4. To a small bottle with several tablespoons of olive oil, coconut oil or other quality massage oil (not mineral or baby oil) add a few drops of cinnamon and clove oil. Then heat this little container bottle of infused oil in a water bath (no microwaving!!!) very gently – until nice and warm and mixed – not steaming! Then apply this. Massage the oil in and then wear wool socks and head to bed. Wash the evidence off in the morning and re-warm the oil in the evening and repeat.
5. Take 2 handfuls of fresh mint, 10 minutes, and a small foot bucket with heated water. Relax.
6. Raise your calves and feet above heart level – so that gravity can do it’s work and stimulate the drainage of your lymphatic fluids.
7. Occasionally we have issues whereby we feel isolated (for example, hospitalization, prison time, or being shunned / pushed aside (either by a group or religion or people we wish to be close to) and then the kidneys treat us like a “fish out of water” and we close our “gills” and have systemic fluid retention, which then also occurs in the ankles and feet until we are back in our comfortable and supported environment or have moved on.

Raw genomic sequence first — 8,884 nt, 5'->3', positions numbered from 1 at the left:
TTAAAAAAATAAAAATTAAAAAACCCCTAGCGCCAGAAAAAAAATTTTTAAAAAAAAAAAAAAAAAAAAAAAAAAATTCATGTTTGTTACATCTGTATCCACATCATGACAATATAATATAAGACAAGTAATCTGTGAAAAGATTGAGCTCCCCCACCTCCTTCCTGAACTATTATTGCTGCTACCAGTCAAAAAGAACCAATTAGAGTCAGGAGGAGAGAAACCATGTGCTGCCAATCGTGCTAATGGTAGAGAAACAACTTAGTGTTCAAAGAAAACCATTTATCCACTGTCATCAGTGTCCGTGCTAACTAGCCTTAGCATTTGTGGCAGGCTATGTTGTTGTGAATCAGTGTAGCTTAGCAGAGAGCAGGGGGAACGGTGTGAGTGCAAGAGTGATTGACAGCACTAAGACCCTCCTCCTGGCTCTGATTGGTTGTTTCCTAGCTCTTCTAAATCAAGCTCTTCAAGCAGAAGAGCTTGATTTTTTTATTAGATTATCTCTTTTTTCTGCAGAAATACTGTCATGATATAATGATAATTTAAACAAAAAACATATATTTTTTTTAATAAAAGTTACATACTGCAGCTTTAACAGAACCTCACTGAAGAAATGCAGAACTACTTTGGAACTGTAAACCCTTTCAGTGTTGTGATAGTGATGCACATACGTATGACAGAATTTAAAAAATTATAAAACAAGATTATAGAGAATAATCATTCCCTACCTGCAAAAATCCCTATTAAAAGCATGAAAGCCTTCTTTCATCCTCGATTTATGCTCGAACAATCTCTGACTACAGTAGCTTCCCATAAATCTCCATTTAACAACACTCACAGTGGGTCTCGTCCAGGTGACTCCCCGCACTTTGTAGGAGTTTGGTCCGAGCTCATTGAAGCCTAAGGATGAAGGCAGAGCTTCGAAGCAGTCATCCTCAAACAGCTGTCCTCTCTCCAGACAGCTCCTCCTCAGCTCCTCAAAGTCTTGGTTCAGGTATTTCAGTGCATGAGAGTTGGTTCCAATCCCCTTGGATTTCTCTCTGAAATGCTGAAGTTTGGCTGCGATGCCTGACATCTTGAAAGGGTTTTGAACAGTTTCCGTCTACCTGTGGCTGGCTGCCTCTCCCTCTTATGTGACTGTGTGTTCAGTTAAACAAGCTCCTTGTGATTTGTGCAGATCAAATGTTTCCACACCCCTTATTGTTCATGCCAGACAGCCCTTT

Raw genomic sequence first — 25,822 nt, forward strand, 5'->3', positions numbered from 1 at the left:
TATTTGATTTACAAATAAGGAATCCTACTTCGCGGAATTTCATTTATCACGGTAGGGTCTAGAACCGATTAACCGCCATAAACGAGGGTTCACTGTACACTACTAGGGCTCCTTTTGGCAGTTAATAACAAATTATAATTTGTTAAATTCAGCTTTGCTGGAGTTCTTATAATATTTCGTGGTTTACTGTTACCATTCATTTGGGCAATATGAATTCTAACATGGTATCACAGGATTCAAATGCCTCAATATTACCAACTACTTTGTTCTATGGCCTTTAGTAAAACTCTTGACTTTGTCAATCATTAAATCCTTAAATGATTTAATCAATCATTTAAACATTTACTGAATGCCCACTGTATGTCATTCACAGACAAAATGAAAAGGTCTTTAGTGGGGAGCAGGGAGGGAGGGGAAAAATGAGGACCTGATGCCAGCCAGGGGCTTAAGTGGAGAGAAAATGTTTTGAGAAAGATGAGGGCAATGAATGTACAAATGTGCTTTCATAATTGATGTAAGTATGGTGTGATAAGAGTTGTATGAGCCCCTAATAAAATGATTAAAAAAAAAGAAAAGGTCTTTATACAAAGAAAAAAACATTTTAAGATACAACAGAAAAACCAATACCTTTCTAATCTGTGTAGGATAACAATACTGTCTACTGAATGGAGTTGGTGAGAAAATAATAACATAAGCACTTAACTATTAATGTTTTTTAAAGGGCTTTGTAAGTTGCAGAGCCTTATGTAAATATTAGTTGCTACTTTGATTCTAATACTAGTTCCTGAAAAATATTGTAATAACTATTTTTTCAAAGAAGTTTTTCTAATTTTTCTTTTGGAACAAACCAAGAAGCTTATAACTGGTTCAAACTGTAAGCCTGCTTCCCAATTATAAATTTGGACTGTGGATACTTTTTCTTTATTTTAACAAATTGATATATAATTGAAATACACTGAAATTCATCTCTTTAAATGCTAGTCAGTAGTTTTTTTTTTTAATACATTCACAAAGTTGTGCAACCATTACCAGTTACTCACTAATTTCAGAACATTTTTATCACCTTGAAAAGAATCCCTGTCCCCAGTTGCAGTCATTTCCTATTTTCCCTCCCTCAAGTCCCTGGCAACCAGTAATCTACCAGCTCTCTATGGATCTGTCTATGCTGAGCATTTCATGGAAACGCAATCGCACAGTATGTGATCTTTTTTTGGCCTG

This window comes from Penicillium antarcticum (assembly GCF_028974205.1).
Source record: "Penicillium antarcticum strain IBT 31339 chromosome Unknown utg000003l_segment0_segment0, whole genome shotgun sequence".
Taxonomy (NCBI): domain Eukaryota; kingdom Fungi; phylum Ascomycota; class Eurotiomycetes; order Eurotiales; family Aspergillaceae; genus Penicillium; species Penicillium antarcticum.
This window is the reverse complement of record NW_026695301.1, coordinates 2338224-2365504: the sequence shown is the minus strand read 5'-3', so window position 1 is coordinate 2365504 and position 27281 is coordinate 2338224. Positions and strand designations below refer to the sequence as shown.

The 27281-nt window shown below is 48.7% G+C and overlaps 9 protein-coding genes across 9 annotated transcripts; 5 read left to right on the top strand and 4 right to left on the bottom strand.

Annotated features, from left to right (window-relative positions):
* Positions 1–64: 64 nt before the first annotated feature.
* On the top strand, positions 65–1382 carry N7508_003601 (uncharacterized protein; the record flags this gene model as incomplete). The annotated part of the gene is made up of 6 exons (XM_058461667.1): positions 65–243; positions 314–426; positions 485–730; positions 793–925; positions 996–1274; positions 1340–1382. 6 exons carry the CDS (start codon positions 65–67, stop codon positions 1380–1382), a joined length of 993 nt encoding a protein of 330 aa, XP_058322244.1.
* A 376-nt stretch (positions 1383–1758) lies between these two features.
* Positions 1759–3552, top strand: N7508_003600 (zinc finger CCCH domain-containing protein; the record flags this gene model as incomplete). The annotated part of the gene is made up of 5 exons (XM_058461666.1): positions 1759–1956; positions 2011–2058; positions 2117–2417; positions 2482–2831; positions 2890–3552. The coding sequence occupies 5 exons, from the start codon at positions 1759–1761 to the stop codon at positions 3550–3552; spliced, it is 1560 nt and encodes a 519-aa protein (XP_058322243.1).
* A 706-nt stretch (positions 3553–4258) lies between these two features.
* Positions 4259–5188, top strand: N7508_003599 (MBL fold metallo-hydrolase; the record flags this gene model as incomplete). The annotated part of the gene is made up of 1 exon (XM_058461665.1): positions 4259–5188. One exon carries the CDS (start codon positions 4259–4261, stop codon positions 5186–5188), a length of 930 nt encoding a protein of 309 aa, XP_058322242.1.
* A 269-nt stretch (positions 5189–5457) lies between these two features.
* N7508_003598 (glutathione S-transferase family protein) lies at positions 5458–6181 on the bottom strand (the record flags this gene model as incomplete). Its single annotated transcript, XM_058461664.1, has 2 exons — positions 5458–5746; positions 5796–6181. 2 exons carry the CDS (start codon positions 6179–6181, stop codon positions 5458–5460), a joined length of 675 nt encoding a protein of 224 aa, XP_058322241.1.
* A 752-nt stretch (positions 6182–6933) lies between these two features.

Best is to recognize this challenge and then to do some EFT (emotional freedom techniques). My favorite website for learning how to do this properly is by the founder Gary Craig at https://www.emofree.com.
8. thorough reflexology and Reiki sessions
Here’s a DELICIOUS CANADIAN PIECE OF HISTORICA that I found on an old FB post by Ms Hagar Basis, principal at the Reflexology Academy in Hertfordshire, England. It came from a paper written by Barbara Clow in the Bulletin Canadien d’Histoire de la Médecine and references an author, Rex Beach.